skin infections. About a third of diabetics remain undiagnosed, and therefore are not
receiving treatment for their condition, putting them at risk for long term adverse health
Estimates of economic costs of diabetes vary considerably, and its contribution to
other diseases makes cost estimating difficult. The American Diabetes Association
estimated for 1997 that the direct and indirect cost of diabetes mellitus in the United
States exceeded $98.2 billion annually. This total contains estimates of $44.1 billion in
direct medical costs, for treatment and monitoring, and $54.1 billion in lost productivity
due to illness and premature death.8
In the United States, African-Americans, Hispanics, Native Americans, Asian
Americans and Pacific Islanders, have a greater likelihood of developing Type 2 diabetes.
White Americans are more likely to get Type 1 diabetes than are non-whites. In 1997, the
total prevalence of known, diagnosed cases of diabetes was estimated to be between 8-10
million. At the same time, undiagnosed cases are estimated to be between 4-5 million.
An additional 13 million people are estimated to have impaired fasting glucose (glucose
of between$110 and 126 mg/dl) and 21 million to have impaired glucose tolerance (a
precursor to Type 2 diabetes.)
Risk factors for diabetes include a varied ethnic and racial background, being
overweight, having a family member with diabetes, physical inactivity, and increasing
age. In the United States, increasing numbers of people are overweight, and elderly and
The Diabetes Control and Complications Trial Research Group, “The Effect of Intensive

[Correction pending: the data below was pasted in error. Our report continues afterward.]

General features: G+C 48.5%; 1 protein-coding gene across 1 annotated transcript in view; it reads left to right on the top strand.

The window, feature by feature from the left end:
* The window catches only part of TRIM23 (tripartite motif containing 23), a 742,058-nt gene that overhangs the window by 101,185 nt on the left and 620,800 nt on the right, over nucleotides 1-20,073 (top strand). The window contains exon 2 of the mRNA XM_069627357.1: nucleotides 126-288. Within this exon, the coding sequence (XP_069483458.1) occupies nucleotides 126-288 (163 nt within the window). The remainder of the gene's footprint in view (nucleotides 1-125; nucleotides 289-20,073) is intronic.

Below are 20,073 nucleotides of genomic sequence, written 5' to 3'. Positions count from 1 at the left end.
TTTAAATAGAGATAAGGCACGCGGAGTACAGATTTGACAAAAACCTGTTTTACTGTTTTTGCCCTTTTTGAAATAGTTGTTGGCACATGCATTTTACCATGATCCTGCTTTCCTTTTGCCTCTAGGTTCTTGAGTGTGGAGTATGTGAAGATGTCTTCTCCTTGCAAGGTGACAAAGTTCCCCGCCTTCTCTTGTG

Treatment of Diabetes on the Development and Progression of Long-Term Complications,” New
England Journal of Medicine, v. 329, 30 September 1993, 977-86.
American Diabetes Association, “Economic Consequences of Diabetes Mellitus in the
U.S. in 1997,” Diabetes Care 21(1998):296-309.
minority populations are growing as a percentage of the overall population, so for
Americans as a whole, the number of people with diabetes is likely to increase.
Innovations in Treatment and Management
The underlying causes of diabetes are unknown, although genetic predisposition,
behavior, and environmental factors are believed to play roles. Diabetes may be caused
by various genes, all resulting in high blood sugar. Several chromosomes have been
identified as possible sites for genes which predict or even cause diabetes, but no specific
genes have been determined to be causal. Research continues to try to clarify the
underlying genetic, molecular or cellular causes of diabetes. Also there is ongoing
research on the prevention of the disease. NIH’s Diabetes Prevention Program is testing
whether life style and drug interventions can prevent or delay the onset of Type 2 diabetes
in at-risk individuals including minority populations.
Type 2 diabetes is often treated with oral medications. Four classes of oral drugs are
now available. The oldest, called “sulfonylureas,” work by stimulating the pancreas to
produce more insulin. Maintaining a normal weight, which helps control NIDDM,
becomes more difficult when taking sulfonylureas. A newer class of oral medication for
Type 2 patients, biguanides, includes metformin, which lowers cells’ resistance to insulin
produced by the liver. Glucosidase inhibitors, which include acarbose and miglitol, slow
the digestion of carbohydrates and delay the absorption of glucose from the intestine. The
fourth class, as represented by troglitazone, allows diabetics to make better use of their